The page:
How green is nuclear power?
In Kansas, where winds blow strong, the push for clean energy includes not only new wind turbines but also new nuclear-power plants as part of a "carbon-free" solution to climate change.Skip to next paragraph
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It's an idea that may be catching on. At least 11 new nuclear plants are in the design stage in nine states, including Virginia, Texas, and Florida, according to the Nuclear Energy Institute website.
But that carbon-free pitch has researchers asking anew: How carbon-free is nuclear power? And how cost-effective is it in the fight to slow global warming?
"Saying nuclear is carbon-free is not true," says Uwe Fritsche, a researcher at the Öko Institut in Darmstadt, Germany, who has conducted a life-cycle analysis of the plants. "It's less carbon-intensive than fossil fuel. But if you are honest, scientifically speaking, the truth is: There is no carbon-free energy. There's no free lunch."
Nuclear power has more than just a little greenhouse gas attached to it, when mining uranium ore, refining and enriching fuel, building the plant, and operating it are included. A big 1,250 megawatt plant produces the equivalent of 250,000 tons of carbon dioxide a year during its life, Dr. Fritsche says.
That's still much less than coal-fired power plants and natural-gas turbines. It even does better than solar power and small-scale hydro projects. However, the gap with solar is closing and emissions from manufacturing photovoltaic panels are now on par with nuclear, a new study funded by the US Energy Department finds.
Officials in the nuclear power industry say references to carbon-free energy in their promotions refer only to the power-plant operation – and are not intended to describe carbon emissions during the entire nuclear life cycle.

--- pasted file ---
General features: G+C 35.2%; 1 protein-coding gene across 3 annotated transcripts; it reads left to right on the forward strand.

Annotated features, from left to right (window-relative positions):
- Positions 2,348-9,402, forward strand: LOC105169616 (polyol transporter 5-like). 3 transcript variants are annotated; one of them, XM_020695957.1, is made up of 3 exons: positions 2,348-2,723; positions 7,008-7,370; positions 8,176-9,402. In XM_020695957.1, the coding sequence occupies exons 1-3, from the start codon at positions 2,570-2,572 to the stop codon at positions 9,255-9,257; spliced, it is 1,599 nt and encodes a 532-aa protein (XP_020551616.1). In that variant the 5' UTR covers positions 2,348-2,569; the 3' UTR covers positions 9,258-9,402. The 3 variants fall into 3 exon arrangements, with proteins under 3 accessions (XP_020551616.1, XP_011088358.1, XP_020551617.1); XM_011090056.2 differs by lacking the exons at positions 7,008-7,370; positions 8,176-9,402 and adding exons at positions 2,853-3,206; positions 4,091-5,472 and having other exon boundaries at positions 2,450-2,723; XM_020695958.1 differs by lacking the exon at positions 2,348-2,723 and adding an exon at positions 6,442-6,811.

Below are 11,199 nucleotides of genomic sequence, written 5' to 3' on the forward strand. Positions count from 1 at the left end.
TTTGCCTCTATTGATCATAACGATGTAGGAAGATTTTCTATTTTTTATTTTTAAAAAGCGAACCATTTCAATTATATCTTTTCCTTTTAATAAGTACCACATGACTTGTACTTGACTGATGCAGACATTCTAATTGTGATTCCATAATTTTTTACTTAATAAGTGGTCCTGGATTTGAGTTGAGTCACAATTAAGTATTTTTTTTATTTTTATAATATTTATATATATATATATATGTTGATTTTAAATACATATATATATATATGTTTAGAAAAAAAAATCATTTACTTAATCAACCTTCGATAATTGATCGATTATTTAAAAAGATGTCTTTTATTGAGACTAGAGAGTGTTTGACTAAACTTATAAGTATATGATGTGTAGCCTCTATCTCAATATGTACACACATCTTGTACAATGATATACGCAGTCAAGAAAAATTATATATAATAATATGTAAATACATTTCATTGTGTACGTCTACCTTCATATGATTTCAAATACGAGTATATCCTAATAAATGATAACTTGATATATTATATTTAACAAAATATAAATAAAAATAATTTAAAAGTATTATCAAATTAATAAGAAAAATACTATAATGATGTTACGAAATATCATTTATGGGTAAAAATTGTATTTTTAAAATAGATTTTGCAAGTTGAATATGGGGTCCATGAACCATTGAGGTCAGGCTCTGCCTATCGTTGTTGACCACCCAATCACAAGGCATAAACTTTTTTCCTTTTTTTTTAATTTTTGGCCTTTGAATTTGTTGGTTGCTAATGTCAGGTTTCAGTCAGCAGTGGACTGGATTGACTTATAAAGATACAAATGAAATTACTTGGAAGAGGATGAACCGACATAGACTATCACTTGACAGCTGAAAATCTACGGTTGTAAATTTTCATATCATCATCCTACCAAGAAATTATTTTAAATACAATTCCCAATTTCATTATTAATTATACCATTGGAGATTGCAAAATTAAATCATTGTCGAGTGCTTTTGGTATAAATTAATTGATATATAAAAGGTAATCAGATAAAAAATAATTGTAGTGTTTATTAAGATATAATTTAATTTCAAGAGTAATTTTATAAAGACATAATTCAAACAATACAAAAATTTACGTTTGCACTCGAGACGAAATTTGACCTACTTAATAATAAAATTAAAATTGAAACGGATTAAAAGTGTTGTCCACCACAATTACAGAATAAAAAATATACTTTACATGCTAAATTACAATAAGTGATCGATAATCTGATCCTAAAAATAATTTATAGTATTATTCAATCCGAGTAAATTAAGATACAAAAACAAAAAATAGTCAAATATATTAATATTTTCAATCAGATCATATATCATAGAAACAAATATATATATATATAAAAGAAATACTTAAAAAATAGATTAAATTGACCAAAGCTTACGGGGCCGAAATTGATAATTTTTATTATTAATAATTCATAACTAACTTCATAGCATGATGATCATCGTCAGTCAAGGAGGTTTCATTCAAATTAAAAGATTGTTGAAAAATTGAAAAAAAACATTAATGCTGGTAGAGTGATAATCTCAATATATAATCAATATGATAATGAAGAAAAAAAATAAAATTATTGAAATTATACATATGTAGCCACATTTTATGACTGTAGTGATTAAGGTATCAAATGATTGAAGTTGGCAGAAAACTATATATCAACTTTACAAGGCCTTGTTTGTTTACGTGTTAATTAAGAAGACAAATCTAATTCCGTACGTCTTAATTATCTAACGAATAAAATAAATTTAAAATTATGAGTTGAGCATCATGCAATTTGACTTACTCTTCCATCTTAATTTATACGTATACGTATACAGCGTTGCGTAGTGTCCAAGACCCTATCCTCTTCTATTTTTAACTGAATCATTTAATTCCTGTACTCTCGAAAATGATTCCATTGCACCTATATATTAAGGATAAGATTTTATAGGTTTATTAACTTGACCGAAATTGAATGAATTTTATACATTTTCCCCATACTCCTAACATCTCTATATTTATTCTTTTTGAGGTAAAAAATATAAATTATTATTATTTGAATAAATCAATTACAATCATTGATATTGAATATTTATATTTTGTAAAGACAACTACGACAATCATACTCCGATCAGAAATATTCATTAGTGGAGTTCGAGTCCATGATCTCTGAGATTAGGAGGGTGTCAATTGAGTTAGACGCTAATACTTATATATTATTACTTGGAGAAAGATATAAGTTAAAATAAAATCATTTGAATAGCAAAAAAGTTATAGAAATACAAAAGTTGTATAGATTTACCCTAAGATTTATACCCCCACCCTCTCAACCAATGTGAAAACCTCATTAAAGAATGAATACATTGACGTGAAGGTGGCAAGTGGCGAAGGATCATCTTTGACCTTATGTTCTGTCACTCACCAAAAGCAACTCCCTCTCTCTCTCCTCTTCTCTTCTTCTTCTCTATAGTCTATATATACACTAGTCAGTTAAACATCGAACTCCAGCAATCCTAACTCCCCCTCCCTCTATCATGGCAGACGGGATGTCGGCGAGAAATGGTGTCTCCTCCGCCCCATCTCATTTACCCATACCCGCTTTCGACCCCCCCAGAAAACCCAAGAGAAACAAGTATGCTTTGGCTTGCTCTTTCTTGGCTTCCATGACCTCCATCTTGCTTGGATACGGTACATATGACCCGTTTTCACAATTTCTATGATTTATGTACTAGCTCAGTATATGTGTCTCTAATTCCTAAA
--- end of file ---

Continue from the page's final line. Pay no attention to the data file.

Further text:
"Yes, absolutely there's carbon," says Paul Genoa, director of policy development for the Nuclear Energy Institute, which represents the nuclear power industry in the US. "Most studies have found life-cycle emissions of nuclear to be comparable with renewable. Some show nuclear to be extremely high, but we do not find those credible."
Neither do many researchers. A 2003 Massachusetts Institute of Technology study recommended vast expansion of nuclear power to make a dent in the climate-change problem. Princeton researchers also cited it as an option, although they acknowledged concerns about terror threats and potential accidents.
One University of Wisconsin life-cycle emissions study in 2003 found even lower carbon emissions for nuclear than for most renewables. "We found wind and nuclear fission to have the lowest greenhouse-gas emissions over their life-cycle," says Paul Meier, director of the energy institute at the university. "We didn't include biomass and some of the others now available."
Yet it's not so much nuclear's carbon emissions, which are still relatively modest, but its cost-effectiveness in reducing carbon-dioxide emissions globally that's the key question, researchers say. Few studies have addressed that question.